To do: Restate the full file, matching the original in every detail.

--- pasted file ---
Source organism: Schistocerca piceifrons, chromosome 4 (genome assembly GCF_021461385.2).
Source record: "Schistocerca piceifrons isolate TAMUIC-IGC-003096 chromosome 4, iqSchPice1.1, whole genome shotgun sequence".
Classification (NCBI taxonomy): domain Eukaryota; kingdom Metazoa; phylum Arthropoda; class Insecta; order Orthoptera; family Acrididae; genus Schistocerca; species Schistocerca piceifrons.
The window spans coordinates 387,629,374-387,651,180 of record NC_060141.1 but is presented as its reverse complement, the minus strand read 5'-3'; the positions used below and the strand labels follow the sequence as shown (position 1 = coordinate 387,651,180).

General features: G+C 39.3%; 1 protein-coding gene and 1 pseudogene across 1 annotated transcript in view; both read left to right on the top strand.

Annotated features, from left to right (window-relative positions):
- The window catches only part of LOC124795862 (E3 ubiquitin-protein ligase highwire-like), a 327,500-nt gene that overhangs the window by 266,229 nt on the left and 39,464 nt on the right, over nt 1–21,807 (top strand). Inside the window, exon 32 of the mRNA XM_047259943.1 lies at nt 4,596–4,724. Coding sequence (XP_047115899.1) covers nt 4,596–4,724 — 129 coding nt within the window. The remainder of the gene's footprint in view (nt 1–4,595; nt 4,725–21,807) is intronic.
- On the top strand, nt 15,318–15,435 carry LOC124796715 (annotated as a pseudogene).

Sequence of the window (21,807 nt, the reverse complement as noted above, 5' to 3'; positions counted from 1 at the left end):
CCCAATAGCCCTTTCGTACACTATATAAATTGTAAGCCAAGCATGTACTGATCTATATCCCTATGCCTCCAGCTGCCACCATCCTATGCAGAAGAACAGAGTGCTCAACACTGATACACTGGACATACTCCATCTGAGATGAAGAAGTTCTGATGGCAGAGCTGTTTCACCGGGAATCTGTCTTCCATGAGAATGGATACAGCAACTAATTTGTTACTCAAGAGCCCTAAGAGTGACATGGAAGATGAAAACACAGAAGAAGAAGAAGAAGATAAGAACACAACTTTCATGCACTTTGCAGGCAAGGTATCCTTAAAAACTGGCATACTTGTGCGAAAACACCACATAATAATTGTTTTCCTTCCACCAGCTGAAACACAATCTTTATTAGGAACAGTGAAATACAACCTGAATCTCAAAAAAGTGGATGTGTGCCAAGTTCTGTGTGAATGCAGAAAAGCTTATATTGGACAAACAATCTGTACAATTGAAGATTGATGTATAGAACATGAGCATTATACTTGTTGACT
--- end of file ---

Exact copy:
Source organism: Schistocerca piceifrons, chromosome 4 (genome assembly GCF_021461385.2).
Source record: "Schistocerca piceifrons isolate TAMUIC-IGC-003096 chromosome 4, iqSchPice1.1, whole genome shotgun sequence".
Classification (NCBI taxonomy): domain Eukaryota; kingdom Metazoa; phylum Arthropoda; class Insecta; order Orthoptera; family Acrididae; genus Schistocerca; species Schistocerca piceifrons.
The window spans coordinates 387,629,374-387,651,180 of record NC_060141.1 but is presented as its reverse complement, the minus strand read 5'-3'; the positions used below and the strand labels follow the sequence as shown (position 1 = coordinate 387,651,180).

General features: G+C 39.3%; 1 protein-coding gene and 1 pseudogene across 1 annotated transcript in view; both read left to right on the top strand.

Annotated features, from left to right (window-relative positions):
- The window catches only part of LOC124795862 (E3 ubiquitin-protein ligase highwire-like), a 327,500-nt gene that overhangs the window by 266,229 nt on the left and 39,464 nt on the right, over nt 1–21,807 (top strand). Inside the window, exon 32 of the mRNA XM_047259943.1 lies at nt 4,596–4,724. Coding sequence (XP_047115899.1) covers nt 4,596–4,724 — 129 coding nt within the window. The remainder of the gene's footprint in view (nt 1–4,595; nt 4,725–21,807) is intronic.
- On the top strand, nt 15,318–15,435 carry LOC124796715 (annotated as a pseudogene).

Sequence of the window (21,807 nt, the reverse complement as noted above, 5' to 3'; positions counted from 1 at the left end):
CCCAATAGCCCTTTCGTACACTATATAAATTGTAAGCCAAGCATGTACTGATCTATATCCCTATGCCTCCAGCTGCCACCATCCTATGCAGAAGAACAGAGTGCTCAACACTGATACACTGGACATACTCCATCTGAGATGAAGAAGTTCTGATGGCAGAGCTGTTTCACCGGGAATCTGTCTTCCATGAGAATGGATACAGCAACTAATTTGTTACTCAAGAGCCCTAAGAGTGACATGGAAGATGAAAACACAGAAGAAGAAGAAGAAGATAAGAACACAACTTTCATGCACTTTGCAGGCAAGGTATCCTTAAAAACTGGCATACTTGTGCGAAAACACCACATAATAATTGTTTTCCTTCCACCAGCTGAAACACAATCTTTATTAGGAACAGTGAAATACAACCTGAATCTCAAAAAAGTGGATGTGTGCCAAGTTCTGTGTGAATGCAGAAAAGCTTATATTGGACAAACAATCTGTACAATTGAAGATTGATGTATAGAACATGAGCATTATACTTGTTGACT